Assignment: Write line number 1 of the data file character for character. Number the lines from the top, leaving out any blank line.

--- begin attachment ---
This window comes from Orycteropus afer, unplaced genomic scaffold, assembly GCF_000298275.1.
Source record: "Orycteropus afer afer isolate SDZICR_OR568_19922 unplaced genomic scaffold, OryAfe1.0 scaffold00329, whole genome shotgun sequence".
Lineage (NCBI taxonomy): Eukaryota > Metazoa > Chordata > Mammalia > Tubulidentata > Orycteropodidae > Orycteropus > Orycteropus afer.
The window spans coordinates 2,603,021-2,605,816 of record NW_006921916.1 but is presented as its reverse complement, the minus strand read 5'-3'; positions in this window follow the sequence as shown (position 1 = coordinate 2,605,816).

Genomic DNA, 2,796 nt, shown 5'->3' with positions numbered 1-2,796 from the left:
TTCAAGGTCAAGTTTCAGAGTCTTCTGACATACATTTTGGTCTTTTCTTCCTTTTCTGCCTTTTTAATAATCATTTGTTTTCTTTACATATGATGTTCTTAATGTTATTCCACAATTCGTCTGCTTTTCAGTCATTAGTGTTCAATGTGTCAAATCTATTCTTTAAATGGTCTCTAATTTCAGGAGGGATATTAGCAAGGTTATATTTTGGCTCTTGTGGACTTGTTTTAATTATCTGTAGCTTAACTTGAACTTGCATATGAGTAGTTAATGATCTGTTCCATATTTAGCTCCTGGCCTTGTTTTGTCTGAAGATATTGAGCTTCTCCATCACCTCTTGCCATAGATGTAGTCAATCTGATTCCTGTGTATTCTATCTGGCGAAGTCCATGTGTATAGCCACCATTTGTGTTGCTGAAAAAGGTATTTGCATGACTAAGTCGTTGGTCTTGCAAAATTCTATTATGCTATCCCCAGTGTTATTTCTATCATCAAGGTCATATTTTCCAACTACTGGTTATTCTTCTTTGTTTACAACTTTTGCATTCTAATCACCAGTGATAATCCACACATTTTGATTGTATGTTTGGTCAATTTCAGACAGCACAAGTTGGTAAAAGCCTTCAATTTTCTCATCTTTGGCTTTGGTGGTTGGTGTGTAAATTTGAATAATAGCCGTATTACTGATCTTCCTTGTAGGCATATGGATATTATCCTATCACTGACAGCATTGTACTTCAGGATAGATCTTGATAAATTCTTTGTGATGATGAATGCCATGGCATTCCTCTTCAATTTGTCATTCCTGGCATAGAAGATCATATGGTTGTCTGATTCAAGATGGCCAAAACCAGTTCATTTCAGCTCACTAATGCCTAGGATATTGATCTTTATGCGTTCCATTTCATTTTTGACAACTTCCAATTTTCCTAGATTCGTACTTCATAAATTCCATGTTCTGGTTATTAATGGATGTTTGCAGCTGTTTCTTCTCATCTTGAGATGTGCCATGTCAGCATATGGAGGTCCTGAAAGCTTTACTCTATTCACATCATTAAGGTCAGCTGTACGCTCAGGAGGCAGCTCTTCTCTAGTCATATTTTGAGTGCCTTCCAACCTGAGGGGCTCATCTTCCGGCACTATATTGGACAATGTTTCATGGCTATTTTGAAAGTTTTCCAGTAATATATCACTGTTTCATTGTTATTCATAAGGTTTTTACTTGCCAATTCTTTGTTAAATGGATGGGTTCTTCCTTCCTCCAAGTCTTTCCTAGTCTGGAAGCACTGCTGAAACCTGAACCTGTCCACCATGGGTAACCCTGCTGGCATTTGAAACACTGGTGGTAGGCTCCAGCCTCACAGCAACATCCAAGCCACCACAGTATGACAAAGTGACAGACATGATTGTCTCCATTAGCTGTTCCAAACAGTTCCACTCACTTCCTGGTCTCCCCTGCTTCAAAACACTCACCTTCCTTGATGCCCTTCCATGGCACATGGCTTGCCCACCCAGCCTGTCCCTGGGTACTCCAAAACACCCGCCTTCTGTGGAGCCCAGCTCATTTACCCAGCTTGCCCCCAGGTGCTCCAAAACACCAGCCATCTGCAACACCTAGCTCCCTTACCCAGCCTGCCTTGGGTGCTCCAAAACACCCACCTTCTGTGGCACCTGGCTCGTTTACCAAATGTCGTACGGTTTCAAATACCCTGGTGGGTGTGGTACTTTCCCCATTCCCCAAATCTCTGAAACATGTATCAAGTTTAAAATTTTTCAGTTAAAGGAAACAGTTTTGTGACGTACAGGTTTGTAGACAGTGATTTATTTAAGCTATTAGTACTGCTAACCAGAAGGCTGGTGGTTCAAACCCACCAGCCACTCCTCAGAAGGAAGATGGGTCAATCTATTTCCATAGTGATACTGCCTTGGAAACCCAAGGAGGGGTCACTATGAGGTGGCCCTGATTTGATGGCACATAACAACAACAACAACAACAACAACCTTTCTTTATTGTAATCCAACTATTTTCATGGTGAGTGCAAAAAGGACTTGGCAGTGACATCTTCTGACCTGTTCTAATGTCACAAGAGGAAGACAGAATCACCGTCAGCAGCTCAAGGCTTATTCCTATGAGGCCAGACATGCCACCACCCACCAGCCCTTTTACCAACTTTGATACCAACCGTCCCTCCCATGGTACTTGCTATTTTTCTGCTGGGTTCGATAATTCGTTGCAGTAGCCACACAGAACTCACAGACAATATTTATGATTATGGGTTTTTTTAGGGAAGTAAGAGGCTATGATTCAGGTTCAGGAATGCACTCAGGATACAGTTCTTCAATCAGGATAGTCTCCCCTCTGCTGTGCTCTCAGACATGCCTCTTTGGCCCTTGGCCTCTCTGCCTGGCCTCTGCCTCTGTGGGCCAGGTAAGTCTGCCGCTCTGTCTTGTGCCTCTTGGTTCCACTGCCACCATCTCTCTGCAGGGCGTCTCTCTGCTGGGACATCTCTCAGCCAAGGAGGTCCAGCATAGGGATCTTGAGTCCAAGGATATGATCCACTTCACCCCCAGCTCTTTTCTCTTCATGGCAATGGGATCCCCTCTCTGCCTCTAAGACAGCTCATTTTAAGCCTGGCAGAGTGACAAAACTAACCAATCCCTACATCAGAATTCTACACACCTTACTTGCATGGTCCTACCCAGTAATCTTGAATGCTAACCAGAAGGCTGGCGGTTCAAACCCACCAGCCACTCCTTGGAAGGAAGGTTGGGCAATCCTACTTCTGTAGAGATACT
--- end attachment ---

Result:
This window comes from Orycteropus afer, unplaced genomic scaffold, assembly GCF_000298275.1.